7. To clear IE’s cache, choose Tools, Internet Options and click Settings under the General tab. Select View Files to see what IE stored while you were browsing. Delete items there or, to wipe the cache, close the window, return to Internet Options, click Delete Files (under General), check Delete all offline content and click ok twice.
8. To clear Opera’s cached files, choose Tools, Preferences, Advanced, History, select ’Empty now’ next to ‘Disk cache’, and then click ok. Firefox doesn’t provide a way to view its cached files, but deleting them is easy: choose Tools, Options, Privacy, Cache, Clear Cache Now and finally ok.
Adware – A program that displays advertising on your PC.
AES (Advanced Encryption Standard) An encryption protocol.
DEP (data execution prevention) – A tool that prevents viruses replicating.
Dialler – A program that connects a PC to a premium-rate phone number.
FAT/FAT32 (file allocation table) – An older Windows file system.
Rogue site A site set up to spread a virus or other illicit purpose.
Keyloggers – Programs that log which keys have been pressed and in what order, to steal bank details and the like.
Malware – Any destructive program that installs itself on your PC.
NTFS (new technology file system) – The current Windows file system.
Ransomware Unwanted programs that install themselves on PCs and then lock down important files, demanding a ransom for their return.
Spyware – Programs that install themselves and report on your habits.
Rootkit – Malware that attempts to hide its presence on your PC.
Your browser is just that: yours. The last thing you want is for someone else take it over. This program watches several components of Internet Explorer to make sure no one hijacks your browser or tries to slip spyware into it. If an invader attempts to sneak in, SpywareGuard will let you know.
Shut the door on spyware. SpywareBlaster sets a ‘kill bit’ for spyware’s ActiveX controls, but leaves harmless ActiveX controls alone. With the program installed, Internet Explorer won’t download spyware, so you’ll even be spared its ‘Are you sure you don’t want to install this detrimental program?’ nags.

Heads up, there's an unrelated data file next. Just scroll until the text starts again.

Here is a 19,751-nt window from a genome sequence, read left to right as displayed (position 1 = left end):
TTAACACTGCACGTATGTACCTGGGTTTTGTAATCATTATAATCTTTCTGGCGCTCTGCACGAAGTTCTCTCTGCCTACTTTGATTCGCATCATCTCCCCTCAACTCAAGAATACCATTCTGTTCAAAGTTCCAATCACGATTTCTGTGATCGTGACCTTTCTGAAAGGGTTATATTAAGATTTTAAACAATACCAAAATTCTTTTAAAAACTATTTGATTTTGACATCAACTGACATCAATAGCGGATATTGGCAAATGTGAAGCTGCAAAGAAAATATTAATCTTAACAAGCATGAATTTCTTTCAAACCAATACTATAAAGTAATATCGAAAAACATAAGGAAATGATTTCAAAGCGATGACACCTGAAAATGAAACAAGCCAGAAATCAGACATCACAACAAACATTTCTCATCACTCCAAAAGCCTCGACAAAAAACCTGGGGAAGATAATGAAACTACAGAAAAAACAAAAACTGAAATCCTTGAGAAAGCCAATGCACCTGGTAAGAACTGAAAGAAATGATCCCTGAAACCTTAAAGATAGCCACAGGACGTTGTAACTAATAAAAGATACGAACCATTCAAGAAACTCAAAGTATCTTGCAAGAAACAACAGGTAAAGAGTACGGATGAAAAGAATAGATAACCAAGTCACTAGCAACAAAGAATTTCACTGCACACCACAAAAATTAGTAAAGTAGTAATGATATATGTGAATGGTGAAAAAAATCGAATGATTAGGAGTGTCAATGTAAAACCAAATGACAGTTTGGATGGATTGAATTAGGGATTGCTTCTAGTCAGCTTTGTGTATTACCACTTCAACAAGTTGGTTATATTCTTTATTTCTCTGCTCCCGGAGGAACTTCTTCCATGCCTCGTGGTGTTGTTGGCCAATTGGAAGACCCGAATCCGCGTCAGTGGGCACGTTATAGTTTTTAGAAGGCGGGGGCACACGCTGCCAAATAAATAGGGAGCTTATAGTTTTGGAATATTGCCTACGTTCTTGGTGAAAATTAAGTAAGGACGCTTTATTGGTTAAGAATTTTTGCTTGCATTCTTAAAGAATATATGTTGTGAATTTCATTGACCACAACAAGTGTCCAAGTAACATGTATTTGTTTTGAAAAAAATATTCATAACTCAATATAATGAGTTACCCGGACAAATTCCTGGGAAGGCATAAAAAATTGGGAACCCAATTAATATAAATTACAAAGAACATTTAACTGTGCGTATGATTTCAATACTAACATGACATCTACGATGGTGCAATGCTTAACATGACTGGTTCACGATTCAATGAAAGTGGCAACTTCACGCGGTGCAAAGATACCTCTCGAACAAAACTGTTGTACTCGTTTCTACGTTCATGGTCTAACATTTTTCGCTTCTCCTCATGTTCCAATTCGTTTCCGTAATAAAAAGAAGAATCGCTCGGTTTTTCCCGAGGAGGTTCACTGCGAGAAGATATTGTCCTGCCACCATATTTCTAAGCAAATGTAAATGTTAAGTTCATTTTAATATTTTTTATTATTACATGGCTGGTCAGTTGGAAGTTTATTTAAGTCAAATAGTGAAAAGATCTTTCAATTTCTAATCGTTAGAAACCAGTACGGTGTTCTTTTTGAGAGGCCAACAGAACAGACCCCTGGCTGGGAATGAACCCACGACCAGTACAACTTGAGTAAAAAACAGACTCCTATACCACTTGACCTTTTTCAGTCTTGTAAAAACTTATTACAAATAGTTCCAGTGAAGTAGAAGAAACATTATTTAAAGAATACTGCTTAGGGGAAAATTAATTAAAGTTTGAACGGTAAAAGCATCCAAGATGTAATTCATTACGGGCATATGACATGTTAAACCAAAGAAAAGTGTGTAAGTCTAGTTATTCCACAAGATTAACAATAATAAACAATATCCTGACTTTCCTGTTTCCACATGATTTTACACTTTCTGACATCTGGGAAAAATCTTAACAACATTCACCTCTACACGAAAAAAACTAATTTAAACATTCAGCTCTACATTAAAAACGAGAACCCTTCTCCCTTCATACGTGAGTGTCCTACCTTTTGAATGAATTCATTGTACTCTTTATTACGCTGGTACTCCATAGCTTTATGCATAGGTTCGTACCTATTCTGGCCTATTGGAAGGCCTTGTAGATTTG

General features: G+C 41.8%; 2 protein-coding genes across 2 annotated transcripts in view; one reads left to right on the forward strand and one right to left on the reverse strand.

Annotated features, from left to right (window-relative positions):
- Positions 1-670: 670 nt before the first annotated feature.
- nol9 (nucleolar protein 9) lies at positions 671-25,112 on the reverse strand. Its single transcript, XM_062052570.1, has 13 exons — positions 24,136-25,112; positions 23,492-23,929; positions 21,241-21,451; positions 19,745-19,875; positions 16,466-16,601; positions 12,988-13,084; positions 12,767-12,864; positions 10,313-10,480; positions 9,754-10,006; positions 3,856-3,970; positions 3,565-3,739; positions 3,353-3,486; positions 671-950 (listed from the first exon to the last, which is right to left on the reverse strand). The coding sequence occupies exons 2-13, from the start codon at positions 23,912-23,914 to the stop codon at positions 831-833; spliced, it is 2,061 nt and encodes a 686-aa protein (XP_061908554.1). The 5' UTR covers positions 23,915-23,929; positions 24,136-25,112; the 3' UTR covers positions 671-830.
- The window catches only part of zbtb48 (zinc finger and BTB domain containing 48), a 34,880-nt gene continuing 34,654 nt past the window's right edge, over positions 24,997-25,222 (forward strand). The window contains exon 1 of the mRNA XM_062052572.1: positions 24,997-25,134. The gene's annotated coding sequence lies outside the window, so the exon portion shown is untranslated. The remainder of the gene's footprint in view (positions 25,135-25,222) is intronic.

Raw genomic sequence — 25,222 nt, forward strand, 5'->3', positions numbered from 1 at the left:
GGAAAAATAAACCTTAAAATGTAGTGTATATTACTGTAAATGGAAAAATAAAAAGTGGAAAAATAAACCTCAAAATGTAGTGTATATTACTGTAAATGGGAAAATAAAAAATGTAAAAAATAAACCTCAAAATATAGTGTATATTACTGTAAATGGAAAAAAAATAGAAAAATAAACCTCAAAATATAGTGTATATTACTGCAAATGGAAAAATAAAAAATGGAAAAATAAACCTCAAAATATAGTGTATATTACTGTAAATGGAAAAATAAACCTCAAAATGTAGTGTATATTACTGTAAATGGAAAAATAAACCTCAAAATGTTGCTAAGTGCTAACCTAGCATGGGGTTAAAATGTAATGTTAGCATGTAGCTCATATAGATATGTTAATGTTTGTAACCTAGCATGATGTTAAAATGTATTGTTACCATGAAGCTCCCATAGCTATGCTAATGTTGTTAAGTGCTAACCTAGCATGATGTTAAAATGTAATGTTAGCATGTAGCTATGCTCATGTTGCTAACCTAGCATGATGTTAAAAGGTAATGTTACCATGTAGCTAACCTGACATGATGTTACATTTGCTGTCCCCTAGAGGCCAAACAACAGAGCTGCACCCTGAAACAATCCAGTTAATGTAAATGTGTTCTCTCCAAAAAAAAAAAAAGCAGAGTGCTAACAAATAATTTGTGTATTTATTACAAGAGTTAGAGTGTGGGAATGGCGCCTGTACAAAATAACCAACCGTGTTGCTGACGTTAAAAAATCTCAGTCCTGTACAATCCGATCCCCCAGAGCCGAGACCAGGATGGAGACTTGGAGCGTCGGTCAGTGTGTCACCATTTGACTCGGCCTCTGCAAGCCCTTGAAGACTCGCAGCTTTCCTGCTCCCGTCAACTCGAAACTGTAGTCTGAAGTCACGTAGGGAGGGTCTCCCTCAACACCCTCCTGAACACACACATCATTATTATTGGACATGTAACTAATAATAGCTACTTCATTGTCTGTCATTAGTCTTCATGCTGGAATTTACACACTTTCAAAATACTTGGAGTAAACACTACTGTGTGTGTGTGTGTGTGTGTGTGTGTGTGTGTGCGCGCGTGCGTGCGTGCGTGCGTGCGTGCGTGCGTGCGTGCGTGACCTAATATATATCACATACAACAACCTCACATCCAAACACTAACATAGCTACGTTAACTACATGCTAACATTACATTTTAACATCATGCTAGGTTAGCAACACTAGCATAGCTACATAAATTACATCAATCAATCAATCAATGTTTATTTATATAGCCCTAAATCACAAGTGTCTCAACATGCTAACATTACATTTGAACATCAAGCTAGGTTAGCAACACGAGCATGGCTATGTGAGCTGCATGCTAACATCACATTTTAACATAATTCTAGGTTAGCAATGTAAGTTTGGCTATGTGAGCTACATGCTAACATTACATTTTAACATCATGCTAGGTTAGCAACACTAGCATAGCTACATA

We’re used to associating danger with websites and emails that might have viruses, but the truth is that the Word document you receive over your own computer network might contain risks all of its own. The Trace utility gives you a security risk rating exposing the presence of any hidden information in your Office documents. www.workshare.com/products/trace
Spot suspicious behavior
Everyone knows you need antivirus software to combat known threats, but what about those viruses that sneak under the radar before code is written to counteract them?
AVG Anti-Virus spots programs that act like viruses, locks them up and puts them in isolation — even if no one’s issued an all-points bulletin and corrective code.
Tips and tricks
Cover your tracks
Firefox and Opera can automate the removal of data. To delete personal data in Firefox, choose Tools, ’Clear private data’, select the types you want to remove and click ’Clear private data now’. By default, Firefox deletes your browsing and download history, form data and cache, plus any authenticated sessions. To configure Firefox to automatically clear information, choose Tools, Options, Privacy, Settings, and choose ’Clear private data when closing Firefox’. When it comes to privacy, Opera doesn’t mess around. To wipe your browsing traces, choose Tools, Delete private data and click Delete. To choose which items to clear, click Advanced; select of deselect options as appropriate, then